How to Clean Your Winter Accessories
Your gloves, hats, and scarves deserve to be cleaned, too.
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If you're in the freezing cold northeast like we are, you've no doubt unpacked all your winter clothes by now. Coats, sweaters, flannel shirts—they're all enjoying a steady rotation on the championship-caliber team that is your wardrobe.
What about the bench players, though? You know, like scarves, hats, and gloves? They aren't the stars of your outfit, but they deserve some attention, too. While you may have dry-cleaned your coats and sweaters, what kind of care did you give to your five-year-old leather gloves? I wouldn't put my hands in those if you paid me. The same goes for your scarf collection: You've probably sneezed on them a few dozen times.
But instead of just pointing out how gross your winter accessories are, let's do something about it. It's cleaning time, folks.
Your hands are probably the dirtiest part of your entire body. Think about it: You do everything with your hands. Unless you're washing them every five minutes, they're going to be infested with germs. So what do you do?
You put on your favorite pair of gloves, that's what you do. And now your cashmere-lined hand covers are all sorts of nasty.
Don't toss your fancy leather gloves in the washing machine, though. The goal is to freshen them up without ruining them.
Cleaning Instructions: Depending on how nice the leather is on your gloves, you may want to consider finding a specialist to treat them. But if your gloves cost $100 or less, cleaning them at home is a safe (and cheap) alternative.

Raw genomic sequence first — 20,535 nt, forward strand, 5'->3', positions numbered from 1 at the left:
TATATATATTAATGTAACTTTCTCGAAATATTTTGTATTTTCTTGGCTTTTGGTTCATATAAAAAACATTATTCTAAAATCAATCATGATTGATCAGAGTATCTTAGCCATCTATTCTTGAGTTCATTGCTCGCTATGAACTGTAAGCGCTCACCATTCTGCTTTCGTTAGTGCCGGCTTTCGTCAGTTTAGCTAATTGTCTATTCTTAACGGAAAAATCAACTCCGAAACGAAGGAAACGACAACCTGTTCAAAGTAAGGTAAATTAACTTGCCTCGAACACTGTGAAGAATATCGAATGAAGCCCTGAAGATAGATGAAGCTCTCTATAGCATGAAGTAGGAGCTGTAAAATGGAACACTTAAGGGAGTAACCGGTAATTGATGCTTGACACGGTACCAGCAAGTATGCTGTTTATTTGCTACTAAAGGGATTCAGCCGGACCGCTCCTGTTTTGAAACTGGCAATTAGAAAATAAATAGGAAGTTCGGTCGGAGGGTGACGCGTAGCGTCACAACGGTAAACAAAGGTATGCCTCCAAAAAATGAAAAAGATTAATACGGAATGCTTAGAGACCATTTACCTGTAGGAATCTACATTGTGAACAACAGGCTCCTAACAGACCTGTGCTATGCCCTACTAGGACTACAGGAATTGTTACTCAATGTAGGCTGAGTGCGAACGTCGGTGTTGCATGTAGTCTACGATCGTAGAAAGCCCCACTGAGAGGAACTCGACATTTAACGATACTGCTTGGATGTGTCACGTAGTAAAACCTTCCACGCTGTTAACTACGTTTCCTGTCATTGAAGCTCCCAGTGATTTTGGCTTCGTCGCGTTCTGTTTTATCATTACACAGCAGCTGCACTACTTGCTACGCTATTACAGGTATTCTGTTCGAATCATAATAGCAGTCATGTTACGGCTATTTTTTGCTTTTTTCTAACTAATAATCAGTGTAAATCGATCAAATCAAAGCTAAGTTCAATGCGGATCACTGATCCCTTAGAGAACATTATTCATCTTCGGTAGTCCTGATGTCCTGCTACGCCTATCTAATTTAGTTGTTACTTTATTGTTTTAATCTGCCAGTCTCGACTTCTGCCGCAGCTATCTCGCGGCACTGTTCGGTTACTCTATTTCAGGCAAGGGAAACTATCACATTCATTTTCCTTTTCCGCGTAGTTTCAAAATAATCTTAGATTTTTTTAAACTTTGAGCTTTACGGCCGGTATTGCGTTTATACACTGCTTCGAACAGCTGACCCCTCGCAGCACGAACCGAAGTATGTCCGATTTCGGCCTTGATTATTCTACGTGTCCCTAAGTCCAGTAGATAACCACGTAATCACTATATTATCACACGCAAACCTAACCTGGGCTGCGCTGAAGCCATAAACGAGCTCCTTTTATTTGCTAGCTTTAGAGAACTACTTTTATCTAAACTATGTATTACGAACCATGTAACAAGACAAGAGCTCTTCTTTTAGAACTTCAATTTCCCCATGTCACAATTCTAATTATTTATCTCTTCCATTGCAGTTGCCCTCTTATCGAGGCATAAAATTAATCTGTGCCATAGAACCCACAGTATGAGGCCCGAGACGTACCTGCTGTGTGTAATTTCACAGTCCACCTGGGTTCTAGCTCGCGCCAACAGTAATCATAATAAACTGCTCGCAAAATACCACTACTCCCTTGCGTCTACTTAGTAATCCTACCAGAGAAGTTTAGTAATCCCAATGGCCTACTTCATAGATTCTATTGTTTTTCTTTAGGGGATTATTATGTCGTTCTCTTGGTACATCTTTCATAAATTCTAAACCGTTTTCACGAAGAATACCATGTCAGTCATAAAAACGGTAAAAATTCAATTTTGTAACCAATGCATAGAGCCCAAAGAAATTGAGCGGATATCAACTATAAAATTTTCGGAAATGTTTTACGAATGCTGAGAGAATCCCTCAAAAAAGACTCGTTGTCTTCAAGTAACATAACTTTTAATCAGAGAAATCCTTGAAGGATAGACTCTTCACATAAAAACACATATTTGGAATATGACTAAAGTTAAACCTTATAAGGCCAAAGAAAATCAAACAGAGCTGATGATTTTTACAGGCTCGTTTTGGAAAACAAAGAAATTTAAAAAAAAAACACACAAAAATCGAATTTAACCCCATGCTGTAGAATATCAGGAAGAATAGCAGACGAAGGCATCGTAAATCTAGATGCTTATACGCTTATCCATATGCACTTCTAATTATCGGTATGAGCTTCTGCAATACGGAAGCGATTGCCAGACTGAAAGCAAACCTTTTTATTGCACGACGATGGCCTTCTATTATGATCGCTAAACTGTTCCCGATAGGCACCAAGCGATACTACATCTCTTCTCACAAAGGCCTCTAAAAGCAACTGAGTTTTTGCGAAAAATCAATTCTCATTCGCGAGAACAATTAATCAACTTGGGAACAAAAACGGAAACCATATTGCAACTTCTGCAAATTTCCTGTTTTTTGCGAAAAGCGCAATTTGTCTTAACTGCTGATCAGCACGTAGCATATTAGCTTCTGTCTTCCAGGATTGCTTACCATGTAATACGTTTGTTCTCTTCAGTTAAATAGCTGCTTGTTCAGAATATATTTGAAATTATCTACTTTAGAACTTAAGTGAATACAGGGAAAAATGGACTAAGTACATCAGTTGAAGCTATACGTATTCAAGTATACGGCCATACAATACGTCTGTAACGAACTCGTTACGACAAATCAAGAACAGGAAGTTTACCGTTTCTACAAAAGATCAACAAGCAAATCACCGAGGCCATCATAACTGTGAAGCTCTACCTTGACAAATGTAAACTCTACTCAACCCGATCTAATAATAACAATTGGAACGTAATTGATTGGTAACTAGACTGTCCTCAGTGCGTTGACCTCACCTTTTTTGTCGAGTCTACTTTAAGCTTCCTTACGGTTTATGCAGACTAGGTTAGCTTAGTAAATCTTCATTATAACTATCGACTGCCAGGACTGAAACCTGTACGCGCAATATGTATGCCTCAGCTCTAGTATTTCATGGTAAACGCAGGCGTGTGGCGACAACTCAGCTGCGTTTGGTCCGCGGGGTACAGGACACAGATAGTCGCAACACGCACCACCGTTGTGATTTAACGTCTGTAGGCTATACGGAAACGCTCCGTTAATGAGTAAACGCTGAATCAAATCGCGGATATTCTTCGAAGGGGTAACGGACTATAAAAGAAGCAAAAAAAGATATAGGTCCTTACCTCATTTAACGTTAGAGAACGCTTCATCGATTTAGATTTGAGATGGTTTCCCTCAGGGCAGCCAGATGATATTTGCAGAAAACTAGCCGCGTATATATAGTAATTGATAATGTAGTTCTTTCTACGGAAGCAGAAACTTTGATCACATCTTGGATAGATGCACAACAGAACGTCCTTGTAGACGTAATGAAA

According to Good Housekeeping, all you need is some saddle soap. Take a damp paper towel, apply a tiny bit of the soap, and produce a lather. Work the soap into the leather, then take a fresh damp paper towel and wipe it away. Air dry and you're done.
Just kidding! You still need to clean the grimy insides of your gloves. The Wall Street Journal's Teri Agins suggests turning your leathers inside-out, and then applying a few drops of Woolite or a similar gentle detergent. Work this in, then use a damp washcloth to take the detergent out. And if the insides of your gloves still smell unpleasant, spray some Febreze and let them them air dry.
Perhaps you own a knit scarf that was personalized just for you, or maybe you bought some knit gloves from a local consignment shop. Regardless, there's no denying the appeal of knit or crocheted accessories. They exude a style that's half DIY, half art.
Knit items are also very delicate, so like denim, you should keep them away from the washer and dryer (for the most part).
Cleaning Instructions: If your knits are looking more grungy than quirky, it's time for a wash. The yarn fetishists over at Knitter's Review bring up a good point: Yarn is (typically) just like human hair, and strong soaps and detergents can damage these fibers. The knitting experts suggest using a gentle shampoo and even conditioner for hand-washing your knit wearables.
Carefully place your knit gloves or scarf in lukewarm water mixed with a small amount of shampoo and conditioner. Press them down slightly until everything is fully saturated, then let your accessories rest for about a minute. To rinse, drain the sink and fill it with lukewarm water again. Add a few drops of white vinegar to the rinse, which will help protect the fibers.